The second reason that I favor an integrated budgeting and accountability-based forecasting process is less tangible. I think perpetual forecasting, to some extent, denies the seasonal nature of the human psyche towards achievement. Most great endeavors begin with an established goal followed by a journey to accomplishment that includes windfalls and setbacks. 

 The business cycle needs to provide ample time for management teams to recognize and adjust to these fluctuations — a single month or quarter is probably not sufficient. Marathoners can adjust to a poor mile, but sprinters cannot make a mistake.   

I have seen many situations where the organizational pressure generated by an annual budget pushes a company to accomplish things it did not think it could. As the year progresses and the company has less time to achieve its annual target, management's choices get increasingly creative and bold.

There is a reason why so many of the truly transcendent sports performances occur in the ninth-inning, fourth quarter or last lap. The same holds true for sales and other departments of a company. Conversely, one could argue that too much pressure generates poor behaviors, which is why thoughtful discussions around the budget (and a good system of internal controls) are critical.   

Finding the right balance in these things is always messy, but that intersection is where tremendous achievements occur. Identifying that intersection is indicative of a mature finance function that can provide clear and actionable insight for strategic discussions to grow the company.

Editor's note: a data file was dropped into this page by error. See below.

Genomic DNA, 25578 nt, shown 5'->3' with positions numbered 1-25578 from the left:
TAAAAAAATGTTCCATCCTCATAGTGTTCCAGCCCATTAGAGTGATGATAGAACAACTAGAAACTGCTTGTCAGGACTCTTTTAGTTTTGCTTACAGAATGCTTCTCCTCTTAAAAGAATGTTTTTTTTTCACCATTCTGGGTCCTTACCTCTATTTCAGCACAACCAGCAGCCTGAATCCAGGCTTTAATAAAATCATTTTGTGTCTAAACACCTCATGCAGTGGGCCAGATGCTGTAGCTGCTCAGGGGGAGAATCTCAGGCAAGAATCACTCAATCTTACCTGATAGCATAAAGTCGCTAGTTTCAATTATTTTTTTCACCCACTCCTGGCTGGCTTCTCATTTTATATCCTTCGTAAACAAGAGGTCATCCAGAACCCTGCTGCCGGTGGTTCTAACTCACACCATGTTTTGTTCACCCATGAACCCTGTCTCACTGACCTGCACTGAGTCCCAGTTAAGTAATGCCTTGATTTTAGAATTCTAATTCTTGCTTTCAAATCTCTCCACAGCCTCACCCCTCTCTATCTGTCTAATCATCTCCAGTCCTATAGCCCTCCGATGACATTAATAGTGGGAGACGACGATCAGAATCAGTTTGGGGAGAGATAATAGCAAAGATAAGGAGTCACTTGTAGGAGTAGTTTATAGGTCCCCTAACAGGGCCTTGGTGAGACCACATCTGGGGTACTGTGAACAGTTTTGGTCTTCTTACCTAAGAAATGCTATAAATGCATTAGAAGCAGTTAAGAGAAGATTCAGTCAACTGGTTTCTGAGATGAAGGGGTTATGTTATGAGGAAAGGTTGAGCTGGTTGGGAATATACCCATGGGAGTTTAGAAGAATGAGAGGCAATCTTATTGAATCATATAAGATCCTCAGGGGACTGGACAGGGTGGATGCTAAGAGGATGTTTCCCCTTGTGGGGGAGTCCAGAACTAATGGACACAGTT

Why Adopt an Accountability-Based Forecasting (ABF) Method?

An accountability-based forecasting (ABF) approach integrated with a robust annual budgeting process allows budget owners to have a view of what constitutes success concerning revenues and expenses. They are then responsible for and must monitor their ongoing performance against their goals. It also provides a framework for management collaboration as budget owners make course adjustments in their respective functions.

A long-ago boss used to say “make the month, make the quarter, make the year”. I think he had it exactly right. You establish big goals once a year and then you deliver against those goals one month at a time, making adjustments and course corrections during every step of the journey, while never losing sight of your desired end-point. This is how great companies operate and succeed year after year.

If you are looking for solutions to manage a detailed and decision-based budget process integrated with an accountability-based forecasting process so that you achieve your goals and become a great company, our FutureView Systems platform might be for you. Schedule a free demo of our Platform to see our accountability-based forecasting approach in action and make your finance function organizationally impactful.

-- Stay tuned for more on this topic in the third blog post in this series, where we dive deeper into variance analysis and reveal what it takes to develop ideal budgets and forecasts.